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Why Apple’s new iPad Pro leaves the iPad Air 2 in the dust

It’s unsurprising to expect a new generation of products showing up its predecessors, but following Apple’s unveiling of the new iPad Pro, we can’t help but feel particularly sorry for last year’s iPad Air 2.


The iPad Pro may be a little more unwieldy than the smaller Air 2, with its expansive 12.9-inch Retina Display and a body to accommodate the extra screen space, but a larger screen directly translates to a more immersive experience.

iPad Pro has a larger screen but has retained the same pixel density, so there's no drop in sharpness.

Add to that the fact that the screen’s greater resolution means there’s no drop in pixel density (still 264ppi), alongside smarter refresh rates for smoother animations and better power efficiency, and you can already see the Pro’s screen was built to put on a better show.

Apple also made a big deal about the audio experience on offer from the Pro too. A facet of hardware the company frequently under-delivers on, the Pro boasts four speakers (one in each corner) capable of delivering stereo sound that orients itself to match whether you’re holding the device in landscape or portrait and the company claims it’s around three times louder than the Air 2’s single speaker.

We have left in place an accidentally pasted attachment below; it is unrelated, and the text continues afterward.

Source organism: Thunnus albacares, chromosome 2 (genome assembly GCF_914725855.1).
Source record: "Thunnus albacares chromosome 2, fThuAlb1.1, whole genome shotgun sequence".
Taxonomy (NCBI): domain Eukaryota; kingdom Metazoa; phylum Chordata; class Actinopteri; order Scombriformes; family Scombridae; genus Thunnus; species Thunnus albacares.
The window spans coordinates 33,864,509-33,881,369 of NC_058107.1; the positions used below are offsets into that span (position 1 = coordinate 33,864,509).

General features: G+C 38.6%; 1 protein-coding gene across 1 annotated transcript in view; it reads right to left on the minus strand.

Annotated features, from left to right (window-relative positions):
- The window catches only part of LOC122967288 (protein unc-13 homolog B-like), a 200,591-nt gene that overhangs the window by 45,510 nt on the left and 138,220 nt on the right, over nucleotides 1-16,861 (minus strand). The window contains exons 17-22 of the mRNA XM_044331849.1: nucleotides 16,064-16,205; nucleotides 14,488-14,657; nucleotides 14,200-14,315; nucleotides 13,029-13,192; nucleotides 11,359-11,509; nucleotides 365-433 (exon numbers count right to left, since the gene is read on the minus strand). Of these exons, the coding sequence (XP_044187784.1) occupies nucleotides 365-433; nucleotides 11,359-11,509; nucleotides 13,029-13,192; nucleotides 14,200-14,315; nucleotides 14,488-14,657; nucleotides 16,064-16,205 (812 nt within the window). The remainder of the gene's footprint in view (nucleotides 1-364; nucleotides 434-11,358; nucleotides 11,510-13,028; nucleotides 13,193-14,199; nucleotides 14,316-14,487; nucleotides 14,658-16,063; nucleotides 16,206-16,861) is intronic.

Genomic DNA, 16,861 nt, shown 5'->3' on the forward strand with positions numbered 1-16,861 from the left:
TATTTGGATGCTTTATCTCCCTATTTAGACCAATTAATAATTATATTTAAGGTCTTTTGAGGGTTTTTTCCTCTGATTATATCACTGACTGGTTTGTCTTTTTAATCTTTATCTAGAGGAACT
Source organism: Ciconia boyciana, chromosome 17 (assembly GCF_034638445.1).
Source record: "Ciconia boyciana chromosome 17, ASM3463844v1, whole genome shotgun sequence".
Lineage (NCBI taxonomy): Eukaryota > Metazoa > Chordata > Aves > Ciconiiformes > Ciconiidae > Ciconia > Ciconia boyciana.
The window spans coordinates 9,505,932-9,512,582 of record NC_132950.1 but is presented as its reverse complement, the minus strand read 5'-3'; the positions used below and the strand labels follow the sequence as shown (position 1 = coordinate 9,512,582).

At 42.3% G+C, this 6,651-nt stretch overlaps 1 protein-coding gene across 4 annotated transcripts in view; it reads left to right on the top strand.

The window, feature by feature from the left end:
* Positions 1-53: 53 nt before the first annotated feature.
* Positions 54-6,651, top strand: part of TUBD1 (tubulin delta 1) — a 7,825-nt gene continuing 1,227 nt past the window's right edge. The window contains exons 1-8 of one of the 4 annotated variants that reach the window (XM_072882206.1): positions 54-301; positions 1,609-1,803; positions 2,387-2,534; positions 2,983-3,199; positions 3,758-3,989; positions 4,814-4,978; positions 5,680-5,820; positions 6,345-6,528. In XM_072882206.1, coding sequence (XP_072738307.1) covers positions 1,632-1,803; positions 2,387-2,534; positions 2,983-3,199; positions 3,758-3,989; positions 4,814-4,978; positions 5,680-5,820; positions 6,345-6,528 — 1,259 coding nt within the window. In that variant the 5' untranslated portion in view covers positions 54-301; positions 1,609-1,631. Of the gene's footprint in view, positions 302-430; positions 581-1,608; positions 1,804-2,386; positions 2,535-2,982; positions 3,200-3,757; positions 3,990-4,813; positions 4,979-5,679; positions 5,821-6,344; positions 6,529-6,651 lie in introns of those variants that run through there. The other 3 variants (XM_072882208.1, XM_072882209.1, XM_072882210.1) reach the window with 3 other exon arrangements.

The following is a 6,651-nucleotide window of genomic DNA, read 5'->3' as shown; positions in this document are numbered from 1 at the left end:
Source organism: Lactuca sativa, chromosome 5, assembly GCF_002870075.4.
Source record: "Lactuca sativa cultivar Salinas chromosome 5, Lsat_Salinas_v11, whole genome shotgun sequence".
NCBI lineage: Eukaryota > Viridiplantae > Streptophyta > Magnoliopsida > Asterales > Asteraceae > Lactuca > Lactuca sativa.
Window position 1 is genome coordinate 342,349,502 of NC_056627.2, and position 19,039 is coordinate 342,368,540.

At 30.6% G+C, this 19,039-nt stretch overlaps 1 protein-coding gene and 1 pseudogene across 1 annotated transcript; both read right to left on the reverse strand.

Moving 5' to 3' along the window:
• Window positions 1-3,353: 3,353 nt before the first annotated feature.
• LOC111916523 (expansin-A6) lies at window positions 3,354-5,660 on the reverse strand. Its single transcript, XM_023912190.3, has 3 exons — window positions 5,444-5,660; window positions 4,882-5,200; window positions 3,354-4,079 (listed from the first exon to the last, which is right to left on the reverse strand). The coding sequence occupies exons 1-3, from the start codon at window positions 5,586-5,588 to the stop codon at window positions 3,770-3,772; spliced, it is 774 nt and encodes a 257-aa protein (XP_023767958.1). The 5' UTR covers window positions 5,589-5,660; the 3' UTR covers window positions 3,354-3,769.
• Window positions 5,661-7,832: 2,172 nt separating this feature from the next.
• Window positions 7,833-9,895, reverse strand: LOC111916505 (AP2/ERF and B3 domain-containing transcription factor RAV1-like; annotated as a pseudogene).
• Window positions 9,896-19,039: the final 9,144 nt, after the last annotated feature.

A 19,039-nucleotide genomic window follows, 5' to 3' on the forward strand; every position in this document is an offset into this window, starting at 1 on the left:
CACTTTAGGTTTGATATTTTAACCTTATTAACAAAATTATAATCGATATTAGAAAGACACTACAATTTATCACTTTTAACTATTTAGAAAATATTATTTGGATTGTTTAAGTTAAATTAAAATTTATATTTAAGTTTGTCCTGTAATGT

iPad Pro also features four speakers.

There’s a new A9X, 64-bit chipset inside the Pro as well and versus the Air 2 we’ve been promised over twice the graphical performance, which paired to Apple’s Metal asset library should mean games look better and run even faster and smoother.


Speaking of that new processor, iOS 9 promised us true app multitasking and whilst the A8X in the Air 2 is the baseline for the feature, the greater CPU performance the Pro’s silicon affords means the feature will undoubtedly feel more satisfying and fluid to use by comparison.

iPad Pro also has a new smart keyboard.

Demos on stage at Apple’s latest keynote showcased representatives from the likes of Adobe and Microsoft deftly jumping between a handful of high intensity apps (including some iPad Pro exclusives) with no apparent slow down or stutter.

iPad Pro could feasibly be a lightweight laptop replacement.

Those looking for a lightweight laptop replacement might now place the iPad Pro higher up in the rankings above the latest MacBook and the Air 2; especially after Apple produced the Smart Keyboard on stage – an iPad Pro exclusive keyboard/case combo that uses the same domed, short-travel QWERTY key design as the company’s base-level laptop.


If the detachable keyboard wasn’t enough to draw comparisons with Microsoft’s Surface computers, the Apple Pencil certainly felt familiar.

Apple Pencil is the iPad Pro's new connected stylus.

Apple’s new connected stylus works in conjunction with the iPad Pro’s advanced touchscreen technology – doubling the touch accuracy, gauging the amount of force and the angle it’s being held at when in use. It can even be charged by plugging directly into the Lightning connector at the iPad Pro’s base, which is a neat trick.

The Pencil is the low latency stylus experience the iPad has always deserved.

In truth it represents the low-latency stylus experience the iPad has always deserved, but until now the technology, even from top third parties like Wacom and FiftyThree, has fallen short of the mark, even with the powerful hardware support available from the iPad Air 2.

The iPad Pro launches in November.


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